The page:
Background and objectives: The aims of this study were to examine the relationship between neurological outcomes at 3- and 6-months corrected age with the neurodevelopmental outcome at 3 years of age; to identify the perinatal/neonatal risk factors for poor neurodevelopmental outcomes at 3 years of age. Materials and methods: In our single-centre longitudinal cohort study, of the 73 consecutive infants admitted to our Neonatal Intensive Care Unit (NICU), 49 infants (80%) received both Hammersmith Infant Neurological Examination (HINE) at 3- and 6-months corrected age and Bayley–III neurodevelopmental assessment at 2–3 years chronological age. At 3 months follow up, 8.2% had suboptimal scores (below 10th percentile) on the HINE. At 6 months follow up, 4.1% had suboptimal scores (below 10th percentile) on the HINE. The means(±SD) for Bayley-III cognitive, language, and motor subscales were (96.3 ± 9.8), (99.9 ± 11.9), (93.2 ± 9.9). Results: At 3 months corrected age, higher total HINE scores and subscores for function of cranial nerves, posture, tone, were associated with better cognitive scores while poorer scores for function of cranial nerves, posture, movements, tone, and total HINE score were associated with lower motor scores. Infants with a HINE subscore of function of cranial nerves in the suboptimal range have three times higher odds of having a motor delay. Infants with a HINE subscore of function of cranial nerves in the suboptimal range have more than two times higher odds of having a language delay. At 6 months corrected age, poorer scores for function of cranial nerves, movements, tone, reflexes, and total HINE score were associated with worse Bayley-III motor scores whilst infants who have a total HINE score and a subscore of reflexes in the suboptimal range have four and seven times, respectively, higher odds of having a motor delay. Conclusions: Early identification of infants at risk for adverse long-term outcomes is essential in introducing early intervention therapies for optimizing neurodevelopmental outcomes. Full article
(This article belongs to the Special Issue Clinical Advances in Pediatric Neurology)
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Review

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13 pages, 775 KiB  
Review
Early Neurological Assessment and Long-Term Neuromotor Outcomes in Late Preterm Infants: A Critical Review
by Domenico M. Romeo, Martina Ricci, Maria Picilli, Benedetta Foti, Giorgia Cordaro and Eugenio Mercuri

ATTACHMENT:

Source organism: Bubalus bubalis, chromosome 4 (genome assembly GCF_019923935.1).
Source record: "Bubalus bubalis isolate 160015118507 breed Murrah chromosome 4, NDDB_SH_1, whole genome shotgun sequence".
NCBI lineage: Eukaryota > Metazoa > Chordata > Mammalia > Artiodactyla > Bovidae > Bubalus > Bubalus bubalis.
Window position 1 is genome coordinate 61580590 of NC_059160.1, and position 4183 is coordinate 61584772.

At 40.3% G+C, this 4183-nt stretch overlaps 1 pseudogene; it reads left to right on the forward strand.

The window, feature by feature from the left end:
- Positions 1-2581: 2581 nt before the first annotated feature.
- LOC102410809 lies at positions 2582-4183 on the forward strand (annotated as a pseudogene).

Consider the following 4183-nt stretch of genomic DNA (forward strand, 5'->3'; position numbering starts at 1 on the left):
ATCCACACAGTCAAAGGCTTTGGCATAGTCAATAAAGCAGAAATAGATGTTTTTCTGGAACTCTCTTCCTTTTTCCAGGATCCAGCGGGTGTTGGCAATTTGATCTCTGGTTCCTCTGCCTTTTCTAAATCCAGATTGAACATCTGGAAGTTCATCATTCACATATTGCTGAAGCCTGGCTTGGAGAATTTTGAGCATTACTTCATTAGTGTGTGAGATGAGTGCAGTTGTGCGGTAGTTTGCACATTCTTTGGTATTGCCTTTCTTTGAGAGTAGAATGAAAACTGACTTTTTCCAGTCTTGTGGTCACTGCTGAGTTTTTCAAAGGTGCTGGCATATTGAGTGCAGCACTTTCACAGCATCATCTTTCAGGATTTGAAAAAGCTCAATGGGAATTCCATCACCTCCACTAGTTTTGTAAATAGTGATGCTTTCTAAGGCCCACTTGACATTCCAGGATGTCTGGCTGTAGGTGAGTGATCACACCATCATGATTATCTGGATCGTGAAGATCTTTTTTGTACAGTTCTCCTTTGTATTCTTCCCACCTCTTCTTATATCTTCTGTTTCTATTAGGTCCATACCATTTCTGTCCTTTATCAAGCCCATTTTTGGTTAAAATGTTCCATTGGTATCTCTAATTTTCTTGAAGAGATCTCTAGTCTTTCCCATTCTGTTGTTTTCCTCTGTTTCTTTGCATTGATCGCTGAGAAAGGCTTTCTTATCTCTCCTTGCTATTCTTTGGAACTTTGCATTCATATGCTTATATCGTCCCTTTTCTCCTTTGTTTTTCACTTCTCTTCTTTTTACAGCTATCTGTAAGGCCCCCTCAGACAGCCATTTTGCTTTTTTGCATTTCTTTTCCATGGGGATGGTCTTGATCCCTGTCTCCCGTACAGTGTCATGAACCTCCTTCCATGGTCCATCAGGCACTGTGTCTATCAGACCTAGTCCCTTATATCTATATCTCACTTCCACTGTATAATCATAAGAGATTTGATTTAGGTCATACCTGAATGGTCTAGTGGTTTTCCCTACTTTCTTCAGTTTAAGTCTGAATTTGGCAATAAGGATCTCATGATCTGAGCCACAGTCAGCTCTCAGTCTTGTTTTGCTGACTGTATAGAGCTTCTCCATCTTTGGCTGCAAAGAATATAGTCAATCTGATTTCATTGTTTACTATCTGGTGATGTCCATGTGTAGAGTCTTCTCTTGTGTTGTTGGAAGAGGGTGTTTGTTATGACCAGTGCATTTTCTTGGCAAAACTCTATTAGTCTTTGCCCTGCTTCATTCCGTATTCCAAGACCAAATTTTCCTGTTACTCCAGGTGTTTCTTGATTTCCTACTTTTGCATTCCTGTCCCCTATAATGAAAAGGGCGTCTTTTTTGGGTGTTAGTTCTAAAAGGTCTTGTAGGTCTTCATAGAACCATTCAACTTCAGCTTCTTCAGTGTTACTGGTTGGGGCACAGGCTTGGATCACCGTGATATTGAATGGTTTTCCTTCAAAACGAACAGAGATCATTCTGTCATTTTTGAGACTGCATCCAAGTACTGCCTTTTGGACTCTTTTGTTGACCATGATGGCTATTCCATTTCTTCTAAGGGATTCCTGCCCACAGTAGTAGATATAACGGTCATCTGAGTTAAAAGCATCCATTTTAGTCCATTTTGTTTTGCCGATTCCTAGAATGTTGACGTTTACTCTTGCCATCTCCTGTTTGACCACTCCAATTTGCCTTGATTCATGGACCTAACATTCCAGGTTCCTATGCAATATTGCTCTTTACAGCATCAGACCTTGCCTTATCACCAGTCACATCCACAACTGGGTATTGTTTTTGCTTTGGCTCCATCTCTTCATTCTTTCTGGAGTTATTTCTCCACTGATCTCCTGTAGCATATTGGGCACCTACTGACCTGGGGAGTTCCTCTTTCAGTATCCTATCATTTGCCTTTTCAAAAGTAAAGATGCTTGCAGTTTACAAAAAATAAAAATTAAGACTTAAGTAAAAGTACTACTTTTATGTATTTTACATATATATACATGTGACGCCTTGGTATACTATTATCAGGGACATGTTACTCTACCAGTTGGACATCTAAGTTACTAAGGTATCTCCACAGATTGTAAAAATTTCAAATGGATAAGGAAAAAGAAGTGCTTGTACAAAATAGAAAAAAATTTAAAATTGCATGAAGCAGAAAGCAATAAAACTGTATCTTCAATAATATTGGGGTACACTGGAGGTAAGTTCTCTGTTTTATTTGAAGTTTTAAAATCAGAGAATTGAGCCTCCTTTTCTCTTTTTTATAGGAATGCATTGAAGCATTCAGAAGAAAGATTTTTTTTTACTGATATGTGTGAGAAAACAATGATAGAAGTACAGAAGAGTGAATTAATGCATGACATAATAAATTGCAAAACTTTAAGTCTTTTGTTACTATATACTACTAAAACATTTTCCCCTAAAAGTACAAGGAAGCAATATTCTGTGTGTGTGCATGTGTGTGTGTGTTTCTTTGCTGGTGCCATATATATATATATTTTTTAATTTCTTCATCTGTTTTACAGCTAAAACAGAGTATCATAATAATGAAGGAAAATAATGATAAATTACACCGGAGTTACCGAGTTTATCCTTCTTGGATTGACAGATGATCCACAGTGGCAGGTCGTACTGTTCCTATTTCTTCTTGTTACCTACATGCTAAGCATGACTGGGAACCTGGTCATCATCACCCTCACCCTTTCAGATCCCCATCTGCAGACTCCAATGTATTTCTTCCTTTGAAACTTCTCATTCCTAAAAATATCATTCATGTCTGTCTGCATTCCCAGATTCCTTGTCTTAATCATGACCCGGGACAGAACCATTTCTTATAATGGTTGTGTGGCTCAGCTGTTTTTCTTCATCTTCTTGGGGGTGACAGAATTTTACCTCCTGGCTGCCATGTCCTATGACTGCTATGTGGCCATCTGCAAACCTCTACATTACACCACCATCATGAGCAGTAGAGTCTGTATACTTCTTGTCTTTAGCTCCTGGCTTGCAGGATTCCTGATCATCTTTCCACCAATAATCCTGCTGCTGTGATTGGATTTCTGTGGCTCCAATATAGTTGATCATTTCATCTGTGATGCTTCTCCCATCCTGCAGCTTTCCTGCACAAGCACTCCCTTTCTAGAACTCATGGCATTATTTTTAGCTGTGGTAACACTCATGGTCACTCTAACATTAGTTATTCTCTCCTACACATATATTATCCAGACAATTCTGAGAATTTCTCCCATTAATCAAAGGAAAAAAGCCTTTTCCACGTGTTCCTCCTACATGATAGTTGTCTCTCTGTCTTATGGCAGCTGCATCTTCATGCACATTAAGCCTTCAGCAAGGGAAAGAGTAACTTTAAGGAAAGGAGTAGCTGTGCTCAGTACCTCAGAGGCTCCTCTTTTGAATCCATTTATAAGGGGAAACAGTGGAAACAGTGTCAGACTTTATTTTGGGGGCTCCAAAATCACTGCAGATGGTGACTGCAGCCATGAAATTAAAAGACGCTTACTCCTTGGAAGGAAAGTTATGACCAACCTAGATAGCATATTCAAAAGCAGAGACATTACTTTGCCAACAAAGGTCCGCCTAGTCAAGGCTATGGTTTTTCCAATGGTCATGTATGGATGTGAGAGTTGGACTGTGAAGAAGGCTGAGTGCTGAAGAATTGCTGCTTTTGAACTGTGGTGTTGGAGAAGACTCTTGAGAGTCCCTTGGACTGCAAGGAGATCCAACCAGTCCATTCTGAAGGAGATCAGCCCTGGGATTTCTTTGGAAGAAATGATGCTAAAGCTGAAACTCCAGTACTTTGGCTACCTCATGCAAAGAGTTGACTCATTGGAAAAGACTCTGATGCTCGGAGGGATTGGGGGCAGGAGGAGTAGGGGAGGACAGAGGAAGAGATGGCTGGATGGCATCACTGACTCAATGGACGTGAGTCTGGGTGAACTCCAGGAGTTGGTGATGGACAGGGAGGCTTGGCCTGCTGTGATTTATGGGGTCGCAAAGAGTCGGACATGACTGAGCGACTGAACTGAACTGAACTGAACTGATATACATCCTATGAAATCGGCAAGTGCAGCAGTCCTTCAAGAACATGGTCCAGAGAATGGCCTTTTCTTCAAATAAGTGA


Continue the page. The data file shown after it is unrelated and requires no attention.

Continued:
Medicina 2020, 56(9), 475; https://doi.org/10.3390/medicina56090475 - 15 Sep 2020
Cited by 13 | Viewed by 3912
Abstract
Background and Objectives: Late preterm (LP) infants (born between 34 and 36 weeks of gestational age) are considered at higher risk of neonatal morbidities, mortality, and neurological impairments than full-term born infants (FT). The aim of this study was to provide a [...] Read more.
Background and Objectives: Late preterm (LP) infants (born between 34 and 36 weeks of gestational age) are considered at higher risk of neonatal morbidities, mortality, and neurological impairments than full-term born infants (FT). The aim of this study was to provide a critical review of the literature outlining the different aspects of neurological function reported both in the neonatal period and in the follow up of late preterm infants. Materials and Methods: A comprehensive search of the MEDLINE, Embase, PsycINFO, and CINAHL electronic databases was made, using the following search terms: ‘Late preterm infants’, ‘Near term infants’, ‘neurological assessment’, ‘neurological outcome’, ‘neuromotor outcome’, cerebral palsy’, ‘CP’, ‘motor impairment’, including all the studies reporting clinical neurological assessment of LP (including both neonatal period and subsequent ages). Results: A total of 35 articles, comprising 301,495 children, were included as fulfilling the inclusion criteria: ten reported neonatal neurological findings, seven reported data about the first two years after birth, eighteen reported data about incidence of CP and motor disorder during the infancy. Results showed a more immature neurological profile, explored with structured neurological assessments, in LP infants compared with FT infants. The LP population also had a higher risk of developing cerebral palsy, motor delay, and coordination disorder. Conclusion: LP had a higher risk of neurological impairments than FT infants, due to a brain immaturity and an increased vulnerability to injury, as the last weeks of gestational age are crucial for the development of the brain. Full article
(This article belongs to the Special Issue Clinical Advances in Pediatric Neurology)